First round series preview: New York Knicks vs. Atlanta Hawks

Published May 20, 2021, 7:20 AMJon Carlos Rodriguez

The Knicks and Hawks are two young and inexperienced teams on a collision course in the first round.

For the first time in three years, the Atlanta Hawks are back in the playoffs. They’re a really young team with little to no playoff experience, and they’ll have to rely on a lot of shooting and a lot of defense to keep it steady in the postseason.

Replace a couple of words in that first paragraph, and we might as well be talking about the Hawks’ opponent, the New York Knicks.

The Knicks are back in the playoff mix for the first time in seven years. They’re a really young team with absolutely no playoff experience, save for the ex-Chicago Bulls/Minnesota Timberwolves squad of Derrick Rose, Taj Gibson, and coach Tom Thibodeau. 

Both teams are led by stars who haven’t tasted the playoff air: Trae Young for the Hawks and Most Improved Player candidate Julius Randle for the Knicks. Both teams finished the season strong with the Hawks winning the last 10 of 15, the Knicks winning their last 11 of 15. They both finished the season with identical 41-31 win-loss records.

Are they the playoff matchup version of the Spider-Man pointing at Spider-Man meme? Not quite. Despite the many parallels, the Hawks and the Knicks are playing different brands of basketball, which make this first-round clash all the more interesting.

Most compelling storyline

The fact that both teams have made it back to the playoffs despite the odds and in a very convincing manner is a big win already.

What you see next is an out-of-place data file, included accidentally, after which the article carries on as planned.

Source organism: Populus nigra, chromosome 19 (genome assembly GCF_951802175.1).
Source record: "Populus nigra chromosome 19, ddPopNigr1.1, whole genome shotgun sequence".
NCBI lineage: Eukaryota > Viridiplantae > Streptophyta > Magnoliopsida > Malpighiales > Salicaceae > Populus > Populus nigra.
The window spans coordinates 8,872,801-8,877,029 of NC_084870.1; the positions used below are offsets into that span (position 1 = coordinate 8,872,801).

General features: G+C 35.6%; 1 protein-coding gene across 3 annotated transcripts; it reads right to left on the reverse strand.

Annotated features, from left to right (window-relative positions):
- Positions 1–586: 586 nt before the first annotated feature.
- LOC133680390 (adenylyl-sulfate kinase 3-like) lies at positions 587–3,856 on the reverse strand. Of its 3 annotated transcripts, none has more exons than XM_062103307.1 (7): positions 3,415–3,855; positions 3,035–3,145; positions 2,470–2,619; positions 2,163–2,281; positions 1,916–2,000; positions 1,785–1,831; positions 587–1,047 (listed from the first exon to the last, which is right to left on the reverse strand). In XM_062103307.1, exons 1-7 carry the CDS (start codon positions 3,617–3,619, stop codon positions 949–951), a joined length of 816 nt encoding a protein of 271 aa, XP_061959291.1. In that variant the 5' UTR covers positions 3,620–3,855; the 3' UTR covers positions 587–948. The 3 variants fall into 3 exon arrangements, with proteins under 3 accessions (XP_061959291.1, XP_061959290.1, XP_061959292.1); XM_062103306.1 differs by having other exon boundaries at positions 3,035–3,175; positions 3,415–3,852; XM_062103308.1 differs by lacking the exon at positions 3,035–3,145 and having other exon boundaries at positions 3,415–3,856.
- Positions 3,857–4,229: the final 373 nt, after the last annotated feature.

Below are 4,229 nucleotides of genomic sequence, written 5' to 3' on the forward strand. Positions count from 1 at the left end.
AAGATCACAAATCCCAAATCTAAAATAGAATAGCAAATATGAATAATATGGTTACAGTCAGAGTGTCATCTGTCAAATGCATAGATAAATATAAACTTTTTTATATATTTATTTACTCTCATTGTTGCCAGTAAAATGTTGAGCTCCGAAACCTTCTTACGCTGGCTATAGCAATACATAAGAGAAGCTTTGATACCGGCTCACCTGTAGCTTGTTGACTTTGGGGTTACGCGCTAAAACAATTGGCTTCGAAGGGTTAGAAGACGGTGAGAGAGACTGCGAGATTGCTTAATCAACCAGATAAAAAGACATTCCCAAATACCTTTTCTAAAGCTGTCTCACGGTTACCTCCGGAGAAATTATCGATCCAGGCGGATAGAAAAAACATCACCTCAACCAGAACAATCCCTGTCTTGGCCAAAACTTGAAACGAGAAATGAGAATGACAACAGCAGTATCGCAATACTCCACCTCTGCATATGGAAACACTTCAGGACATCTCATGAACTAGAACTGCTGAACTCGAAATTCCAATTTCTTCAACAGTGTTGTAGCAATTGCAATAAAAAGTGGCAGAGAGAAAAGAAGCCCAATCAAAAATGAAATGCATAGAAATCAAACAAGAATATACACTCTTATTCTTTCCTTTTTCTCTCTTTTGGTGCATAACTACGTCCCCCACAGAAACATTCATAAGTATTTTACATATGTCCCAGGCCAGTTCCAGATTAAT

The Hawks started the season in a not-so great manner, which led to Nate McMillan taking over as head coach. The Knicks, on the other hand, had a fresh vibe early on, and were able to sustain it the whole season long. 

Still, there were big doubts. 

With Trae experiencing a dip in points and 3s (he wasn’t named an All-Star this year), the Hawks were counted out early on. But McMillan somehow turned it around, found Trae a partner in the backcourt in Bogdan Bogdanovic, unleashed shooters, and all of a sudden the Hawks became an above .500 team. 

There’s really no need to expound on the doubts surrounding the Knicks, a team that couldn’t seem to shake off bad luck for the past decade. 

Yet here they are, the Hawks and the Knicks, all set to prove the doubters wrong, if they haven’t already.

Keep an eye on…

The Hawks backcourt of Trae Young and Bogdan Bogdanovic will keep the Knicks’ defense busy for the whole series. 

The New York defense has been surprisingly elite this season, and their rotating prowess will be put to the test against the hot shooting machine that is Young-Bogdan. The Knicks have a lot of weapons to deploy in Elfrid Payton, Derrick Rose, Frank Ntlikina, RJ Barrett, Reggie Bullock, and Emmanuel Quickley, but the shooting is just one dangerous aspect they’ll have to worry about. Both Young and Bogdanovic are more than capable playmakers with a knack for making that correct pass to the open man.


That open man most often than not is Clint Capela, who could be the swing vote in this too-close-to-call series. 

Capela is a dominant force inside, averaging 15 points and a league-leading 14 rebounds per game.

Without Mitchell Robinson, the Knicks will have to rely on Gibson and Nerlens Noel in taming Capela and keeping him away from the boards. Capela is even deadlier on the offensive glass, averaging four per game, also a league-leading stat.

If they can’t stop him, Capela’s automatic double-double may translate to automatic double-digit leads for the Hawks.

Winning Blueprint

Not the most exciting take, but the winning blueprint of both sides might just boil down to the coaching.

Thibodeau and McMillan both have deep playoff experience. With their players being inexperienced playoff-wise, the huge challenge to Thibs and Nate is to manage not only the tight playoff rotation, but also the nerves.

The explosiveness of Trae and the sheer dominance of Randle will be bright spots, no doubt. However, the chess match going on along the sidelines will ultimately decide who gets to advance to the second round.